In some cases, the pet's muscles may relax or contract after the pet has died. This can be very disconcerting if you are not aware of this possibility ahead of time. The muscles of the urinary bladder and the anus may relax, and your pet may void urine and stool. Involuntary contractions of muscles may result in the pet appearing to gasp, or move a leg. Again, remember your pet is not aware of these things happening since they happen after death. In almost all cases, the pet's eyes will not close after death.

Knowing what happens during euthanasia may help you and other family members decide if they want to be present.

Who should be present during euthanasia?

Many people wish to be present during their pet's euthanasia to say good-bye, to prevent feeling guilty for 'abandoning' their pet, and to know what the death was like so they will not wonder about it in the future. Each individual, however, will need to decide for him or herself whether they want to be present during the euthanasia. Sometimes friends may encourage you one way or another, but it is ultimately your decision, and you need to do what is best for you.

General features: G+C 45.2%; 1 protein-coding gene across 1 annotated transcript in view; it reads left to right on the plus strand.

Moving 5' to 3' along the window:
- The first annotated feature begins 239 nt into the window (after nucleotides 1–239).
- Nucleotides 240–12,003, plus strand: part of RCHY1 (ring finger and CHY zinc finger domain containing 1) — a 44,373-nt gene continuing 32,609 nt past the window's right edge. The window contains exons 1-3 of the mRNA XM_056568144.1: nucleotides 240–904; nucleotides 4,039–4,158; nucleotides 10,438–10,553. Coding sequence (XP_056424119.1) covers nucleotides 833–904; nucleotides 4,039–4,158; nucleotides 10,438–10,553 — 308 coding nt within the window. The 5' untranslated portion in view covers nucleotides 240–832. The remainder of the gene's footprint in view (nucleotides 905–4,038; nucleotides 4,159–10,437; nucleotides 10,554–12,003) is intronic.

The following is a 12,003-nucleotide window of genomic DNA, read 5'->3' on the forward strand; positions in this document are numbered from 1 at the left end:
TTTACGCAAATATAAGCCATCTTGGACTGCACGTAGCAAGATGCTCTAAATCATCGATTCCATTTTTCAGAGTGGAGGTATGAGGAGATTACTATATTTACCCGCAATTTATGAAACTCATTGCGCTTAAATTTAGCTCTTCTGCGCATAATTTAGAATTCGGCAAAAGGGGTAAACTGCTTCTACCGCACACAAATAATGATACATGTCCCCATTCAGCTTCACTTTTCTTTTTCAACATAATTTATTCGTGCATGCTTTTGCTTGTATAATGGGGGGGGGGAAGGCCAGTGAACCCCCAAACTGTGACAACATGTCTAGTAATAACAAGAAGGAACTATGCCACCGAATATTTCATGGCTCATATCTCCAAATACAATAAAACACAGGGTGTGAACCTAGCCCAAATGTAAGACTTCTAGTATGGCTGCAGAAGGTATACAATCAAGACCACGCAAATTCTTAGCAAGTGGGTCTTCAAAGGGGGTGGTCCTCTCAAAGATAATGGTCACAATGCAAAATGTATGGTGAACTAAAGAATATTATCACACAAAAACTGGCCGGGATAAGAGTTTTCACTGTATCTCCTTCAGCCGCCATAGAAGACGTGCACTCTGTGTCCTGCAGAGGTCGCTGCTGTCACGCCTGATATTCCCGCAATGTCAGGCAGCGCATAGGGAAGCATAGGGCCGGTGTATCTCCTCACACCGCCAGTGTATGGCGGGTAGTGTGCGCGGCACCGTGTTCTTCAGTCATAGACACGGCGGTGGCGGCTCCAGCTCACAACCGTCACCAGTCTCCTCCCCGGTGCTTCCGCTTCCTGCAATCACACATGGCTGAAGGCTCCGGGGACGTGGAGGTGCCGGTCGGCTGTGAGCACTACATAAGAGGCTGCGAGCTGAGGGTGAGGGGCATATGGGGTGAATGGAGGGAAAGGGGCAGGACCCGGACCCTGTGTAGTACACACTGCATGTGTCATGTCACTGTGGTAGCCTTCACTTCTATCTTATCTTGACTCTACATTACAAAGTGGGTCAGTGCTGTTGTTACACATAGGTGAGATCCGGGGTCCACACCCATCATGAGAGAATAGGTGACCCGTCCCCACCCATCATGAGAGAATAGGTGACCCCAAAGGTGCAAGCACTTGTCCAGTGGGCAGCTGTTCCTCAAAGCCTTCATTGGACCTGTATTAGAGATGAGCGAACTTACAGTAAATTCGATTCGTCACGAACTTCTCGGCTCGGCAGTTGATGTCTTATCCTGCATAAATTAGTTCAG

If you do not feel you can be present during the euthanasia, please do not feel you are abandoning your pet. Your pet has experienced your love throughout his life, and if he could talk, you can imagine he would say he understands. Your pet will not be alone, the veterinarian and staff will be there with your pet, talking to him and petting him during the procedure.

In many cases, the individual family members wish to have some time alone with the pet both before and/or after the euthanasia. If you wish to be alone with your pet, you may still want a friend to accompany you to the veterinarian's office to provide support.